My new project: Tact, a simple chat app.

Implementing Bonjour across iOS and Android

May 10, 2015

I wanted to have a demo of a crossplatform service that implements the same protocol on both iOS and Android. Apps on both platforms should advertise themselves as the same Bonjour service on the network, and respond with the same kind of information.

(I know that technically it’s “Bonjour” only on Apple platforms. The Android implementation officially calls itself Network Service Discovery. And both of them are implementations of “zero-configuration networking” using “DNS-SD (Service Discovery)” and “Multicast DNS” and… enough alphabet soup yet? Let’s just use “Bonjour” in this post.)

Long story short, here’s the code. The contains the OSX tool that discovers the services and talks to them, and service implementations on iOS and Android.

Here’s what the tool does.

A few notes about the implementation.

Programming model

The programming model is similar on both platforms. If you’ve built it on one, you’ll feel right at home on the other. On iOS, the relevant classes are NSNetService and NSNetServiceBrowser, while their Android equivalents are NsdServiceInfo and NsdManager.

On the provider/server side, you just create your service and register it.

On the consumer/client side, you ask the manager/browser to listen to services of some type (_jktest._tcp in my example), and you implement the delegate/callback methods that are called when new services are found. When a service is found, you don’t talk to it directly: you must first invoke another step, “resolve”, to resolve the actual service address.

Building the actual service (web server)

Service discovery is only about what it says, discovery. It says, “here’s a service with this name running on this port”. It doesn’t actually implement the service, which you must do on your own. So we need a small webserver on both sides, since I’m building a HTTP-based service.

On iOS, I use GCDWebServer that I can only say good words about. I actually submitted a patch to it last year for custom Bonjour service names. It implements the Bonjour registration internally, so you don’t need to do any of that: you just give it the desired service name and type, and off you go. GCDWebServer handles all the details like stopping both the server and service advertising when the app goes to background, and restarting them once you come to foreground again. CocoaHTTPServer used to be a popular choice in earlier days.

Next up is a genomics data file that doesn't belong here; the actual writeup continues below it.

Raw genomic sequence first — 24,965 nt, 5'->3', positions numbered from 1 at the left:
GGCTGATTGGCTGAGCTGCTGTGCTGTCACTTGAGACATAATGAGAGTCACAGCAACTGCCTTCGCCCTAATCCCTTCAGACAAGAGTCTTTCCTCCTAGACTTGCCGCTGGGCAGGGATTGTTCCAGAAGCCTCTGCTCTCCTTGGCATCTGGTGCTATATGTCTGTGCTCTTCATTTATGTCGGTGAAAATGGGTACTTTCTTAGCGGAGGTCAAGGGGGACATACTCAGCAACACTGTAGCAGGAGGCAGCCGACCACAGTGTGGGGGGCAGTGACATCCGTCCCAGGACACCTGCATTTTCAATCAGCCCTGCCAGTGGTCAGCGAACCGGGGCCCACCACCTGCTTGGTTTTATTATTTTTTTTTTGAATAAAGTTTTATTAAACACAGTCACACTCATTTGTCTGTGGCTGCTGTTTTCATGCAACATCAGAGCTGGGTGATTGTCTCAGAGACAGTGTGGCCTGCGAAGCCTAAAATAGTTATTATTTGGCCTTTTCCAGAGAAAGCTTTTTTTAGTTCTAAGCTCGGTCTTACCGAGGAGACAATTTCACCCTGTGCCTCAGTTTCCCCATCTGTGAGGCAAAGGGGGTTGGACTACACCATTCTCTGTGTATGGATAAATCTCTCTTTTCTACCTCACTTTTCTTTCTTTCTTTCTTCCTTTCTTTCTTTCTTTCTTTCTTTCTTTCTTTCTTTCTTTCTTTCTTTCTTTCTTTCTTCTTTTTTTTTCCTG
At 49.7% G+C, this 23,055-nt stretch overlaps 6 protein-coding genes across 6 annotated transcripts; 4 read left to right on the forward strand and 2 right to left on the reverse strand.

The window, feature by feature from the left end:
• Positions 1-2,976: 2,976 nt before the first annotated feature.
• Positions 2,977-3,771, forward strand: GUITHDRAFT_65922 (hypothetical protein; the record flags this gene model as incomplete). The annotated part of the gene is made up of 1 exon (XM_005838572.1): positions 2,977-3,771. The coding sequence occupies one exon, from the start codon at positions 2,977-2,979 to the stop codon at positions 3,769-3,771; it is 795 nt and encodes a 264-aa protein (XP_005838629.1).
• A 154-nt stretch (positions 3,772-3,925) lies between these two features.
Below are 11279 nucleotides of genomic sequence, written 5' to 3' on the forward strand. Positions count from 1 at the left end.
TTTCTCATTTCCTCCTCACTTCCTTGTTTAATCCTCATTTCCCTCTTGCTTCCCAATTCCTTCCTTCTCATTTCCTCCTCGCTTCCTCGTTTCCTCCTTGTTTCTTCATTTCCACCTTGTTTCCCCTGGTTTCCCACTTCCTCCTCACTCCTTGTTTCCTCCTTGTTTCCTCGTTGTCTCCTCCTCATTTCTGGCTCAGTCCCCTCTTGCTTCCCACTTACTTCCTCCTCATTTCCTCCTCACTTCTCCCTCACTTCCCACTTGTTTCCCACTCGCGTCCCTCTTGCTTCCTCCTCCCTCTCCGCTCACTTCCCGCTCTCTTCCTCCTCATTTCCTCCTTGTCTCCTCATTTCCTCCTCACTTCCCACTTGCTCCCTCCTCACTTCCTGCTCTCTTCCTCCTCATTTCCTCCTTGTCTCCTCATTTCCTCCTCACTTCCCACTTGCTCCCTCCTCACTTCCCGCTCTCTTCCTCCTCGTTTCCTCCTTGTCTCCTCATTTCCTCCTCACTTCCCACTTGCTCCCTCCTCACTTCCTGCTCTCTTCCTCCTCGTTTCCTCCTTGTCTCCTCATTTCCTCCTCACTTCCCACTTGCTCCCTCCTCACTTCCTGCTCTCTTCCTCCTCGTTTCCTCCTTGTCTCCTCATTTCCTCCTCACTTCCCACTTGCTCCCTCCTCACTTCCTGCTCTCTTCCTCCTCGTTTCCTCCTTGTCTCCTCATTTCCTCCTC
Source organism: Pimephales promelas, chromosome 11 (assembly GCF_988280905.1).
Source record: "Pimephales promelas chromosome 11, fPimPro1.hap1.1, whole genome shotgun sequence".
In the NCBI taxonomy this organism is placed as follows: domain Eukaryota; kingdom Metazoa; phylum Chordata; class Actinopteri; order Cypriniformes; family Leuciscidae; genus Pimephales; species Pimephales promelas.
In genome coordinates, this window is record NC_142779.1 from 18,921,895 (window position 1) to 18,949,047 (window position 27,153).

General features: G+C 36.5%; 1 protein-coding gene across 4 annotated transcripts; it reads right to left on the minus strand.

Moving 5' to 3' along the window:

On Android, I use NanoHttpd simply because it’s the first popular one that I came across that seemed to do what I needed. I didn’t evaluate all the other options. It’s a simple thing that I could just drop in to my app. It doesn’t have all the conveniences of stopping/starting at backgrounding, and it doesn’t know anything about Bonjour, so I needed to implement all of those myself.

Quirks and gotchas

Mostly, building this was quite uneventful and everything worked like it should have. There’s two things that I came across on Android worth noting.

First, it’s good practice to use a dynamic port number and not hardcode it. This was incompatible with NanoHttpd approach that expects you to give it a static port number. The way I found out here feels a bit like a hack. When you create a network socket with port 0, the system actually allocates you the next available port from the high range, which is exactly what we want. But, since you’re now bound this port to your socket, you can’t use it in NanoHttpd. So, what I do is allocate a socket, get the dynamic port from it, then close the socket so the port is no longer bound, and then use this port with NanoHttpd and my service advertising. There’s a bit of a race condition here, I think, because someone else might bind to it again after I unbind it, but it seems to be working well enough in practice. A cleaner solution would be that NanoHttpd or another embedded webserver implemented the dynamic port allocation internally so that I could give it port 0 and then ask what port it actually got, but I didn’t feel like patching the server code. (Maybe it already does this. I didn’t try. Not important enought for this example.)

Secondly, unlike the iOS simulator that directly uses the host networking, the Android emulator networking is virtualized. You don’t get a local network IP directly when running an app in emulator: the emulator creates a private network and you get an address from there instead. If you then create Bonjour services in emulator, those aren’t bridged/advertised to your real local network. Maybe there’s ways around this, but I just ran everything on a real Android device where it worked fine.